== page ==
View in the Avon Gorge, 1791, pencil, ink and watercolour on paper, 23 x 29 cm, Londres, Tate.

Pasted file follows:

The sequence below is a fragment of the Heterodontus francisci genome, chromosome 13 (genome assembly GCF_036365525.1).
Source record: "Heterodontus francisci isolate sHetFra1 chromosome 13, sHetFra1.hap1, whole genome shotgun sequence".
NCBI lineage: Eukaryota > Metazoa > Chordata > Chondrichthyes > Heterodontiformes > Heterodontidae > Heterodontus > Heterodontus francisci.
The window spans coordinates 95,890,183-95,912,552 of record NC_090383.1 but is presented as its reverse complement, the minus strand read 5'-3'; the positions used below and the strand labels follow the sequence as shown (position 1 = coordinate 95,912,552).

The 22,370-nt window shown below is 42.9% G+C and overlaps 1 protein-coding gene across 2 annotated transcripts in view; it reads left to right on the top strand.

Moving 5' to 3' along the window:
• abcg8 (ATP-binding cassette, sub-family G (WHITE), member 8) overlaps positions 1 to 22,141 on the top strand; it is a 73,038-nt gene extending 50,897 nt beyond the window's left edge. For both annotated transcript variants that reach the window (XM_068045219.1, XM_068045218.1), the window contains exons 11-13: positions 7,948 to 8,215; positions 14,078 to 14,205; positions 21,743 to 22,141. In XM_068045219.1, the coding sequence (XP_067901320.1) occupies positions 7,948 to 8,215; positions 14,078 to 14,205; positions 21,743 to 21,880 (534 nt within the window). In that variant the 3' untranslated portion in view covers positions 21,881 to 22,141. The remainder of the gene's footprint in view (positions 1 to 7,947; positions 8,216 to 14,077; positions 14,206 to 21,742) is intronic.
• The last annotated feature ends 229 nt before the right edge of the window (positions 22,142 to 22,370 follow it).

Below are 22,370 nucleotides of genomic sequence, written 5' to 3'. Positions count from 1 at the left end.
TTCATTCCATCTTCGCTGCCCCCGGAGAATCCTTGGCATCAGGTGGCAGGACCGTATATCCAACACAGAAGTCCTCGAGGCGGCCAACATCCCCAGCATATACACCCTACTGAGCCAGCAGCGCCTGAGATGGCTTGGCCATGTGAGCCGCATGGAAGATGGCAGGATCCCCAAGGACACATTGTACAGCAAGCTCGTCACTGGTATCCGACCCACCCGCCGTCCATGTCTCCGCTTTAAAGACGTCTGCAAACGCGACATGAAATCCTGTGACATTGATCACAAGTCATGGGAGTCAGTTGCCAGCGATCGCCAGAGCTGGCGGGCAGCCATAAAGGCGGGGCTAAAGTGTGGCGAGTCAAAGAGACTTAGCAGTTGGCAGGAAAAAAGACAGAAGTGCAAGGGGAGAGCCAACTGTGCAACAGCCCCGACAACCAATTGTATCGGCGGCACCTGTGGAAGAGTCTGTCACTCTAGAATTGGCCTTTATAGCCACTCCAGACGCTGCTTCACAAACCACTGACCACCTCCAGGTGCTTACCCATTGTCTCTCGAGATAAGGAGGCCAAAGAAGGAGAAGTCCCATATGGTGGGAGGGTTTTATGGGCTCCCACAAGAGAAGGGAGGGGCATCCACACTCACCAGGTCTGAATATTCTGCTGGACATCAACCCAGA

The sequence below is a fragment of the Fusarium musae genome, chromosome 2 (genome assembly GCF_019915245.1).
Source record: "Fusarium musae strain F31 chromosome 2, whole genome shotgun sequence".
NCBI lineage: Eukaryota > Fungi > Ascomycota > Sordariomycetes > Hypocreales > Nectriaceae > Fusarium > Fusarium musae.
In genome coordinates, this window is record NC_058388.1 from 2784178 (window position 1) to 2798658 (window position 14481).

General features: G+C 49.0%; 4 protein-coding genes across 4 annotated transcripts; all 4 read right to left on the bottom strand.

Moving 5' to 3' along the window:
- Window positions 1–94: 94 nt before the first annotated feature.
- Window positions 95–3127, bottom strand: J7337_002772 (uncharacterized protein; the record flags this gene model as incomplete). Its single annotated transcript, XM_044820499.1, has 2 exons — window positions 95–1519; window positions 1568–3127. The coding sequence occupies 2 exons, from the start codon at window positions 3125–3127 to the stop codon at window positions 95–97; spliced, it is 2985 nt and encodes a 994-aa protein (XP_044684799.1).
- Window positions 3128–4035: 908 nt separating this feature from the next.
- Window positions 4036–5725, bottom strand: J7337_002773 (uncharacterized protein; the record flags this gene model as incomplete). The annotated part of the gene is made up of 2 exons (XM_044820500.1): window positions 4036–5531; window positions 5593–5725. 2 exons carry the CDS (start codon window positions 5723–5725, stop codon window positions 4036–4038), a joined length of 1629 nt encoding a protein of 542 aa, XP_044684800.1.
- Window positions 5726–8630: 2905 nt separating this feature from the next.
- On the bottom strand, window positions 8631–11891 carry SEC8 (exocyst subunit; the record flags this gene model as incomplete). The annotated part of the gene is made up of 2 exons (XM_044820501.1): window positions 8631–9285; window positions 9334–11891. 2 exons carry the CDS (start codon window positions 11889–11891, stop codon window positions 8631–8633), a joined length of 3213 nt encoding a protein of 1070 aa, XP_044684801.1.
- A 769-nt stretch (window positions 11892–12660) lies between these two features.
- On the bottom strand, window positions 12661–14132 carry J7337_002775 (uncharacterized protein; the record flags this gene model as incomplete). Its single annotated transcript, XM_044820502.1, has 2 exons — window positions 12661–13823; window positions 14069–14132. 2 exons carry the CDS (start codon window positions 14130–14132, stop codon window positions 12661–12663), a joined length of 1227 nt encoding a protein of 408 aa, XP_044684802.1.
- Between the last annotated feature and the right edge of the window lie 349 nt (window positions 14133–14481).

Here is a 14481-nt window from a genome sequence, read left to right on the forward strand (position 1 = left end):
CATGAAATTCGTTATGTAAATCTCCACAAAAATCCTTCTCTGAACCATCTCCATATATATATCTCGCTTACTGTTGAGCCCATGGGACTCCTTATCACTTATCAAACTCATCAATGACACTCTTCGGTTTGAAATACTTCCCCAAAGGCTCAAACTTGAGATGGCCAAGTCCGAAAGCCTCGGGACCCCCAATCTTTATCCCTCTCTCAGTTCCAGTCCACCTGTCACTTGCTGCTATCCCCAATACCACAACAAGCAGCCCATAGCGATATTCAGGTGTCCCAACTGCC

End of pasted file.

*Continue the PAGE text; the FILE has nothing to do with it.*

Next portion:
"These are celestial and fluvial feasts of a sublime nature, which has been divested of its outer shell and rendered completely fluid by a great poet," wrote Huysmans of Turner's works. This exhibition, staged in conjunction with the Tate Britain, presents every facet of Turner the watercolourist, between sky and earth, rivers and mountains. It features approximately sixty watercolours (some being shown for the first time in France), together with ten-odd oil paintings featuring highly varied techniques and styles: sometimes Symbolist, sometimes Expressionist, sometimes verging on abstraction. The chronological circuit takes us through the development of his work step by step, from his "conventional" beginnings to his more radical mature works by way of his travels in Europe. While the early works evince topographical realism, landscapes become increasingly a pretext, with the artist obsessed above all by sunlight and its effects. During the last ten years of his life, a more prolific Turner painted only for a small circle of collectors: a time when he used pure pigments in primary colours. The last two rooms are a positive firework display: all works he produced "to please himself." Intimate and expressive, they provide a unique glimpse into the private workings of a Romantic painter.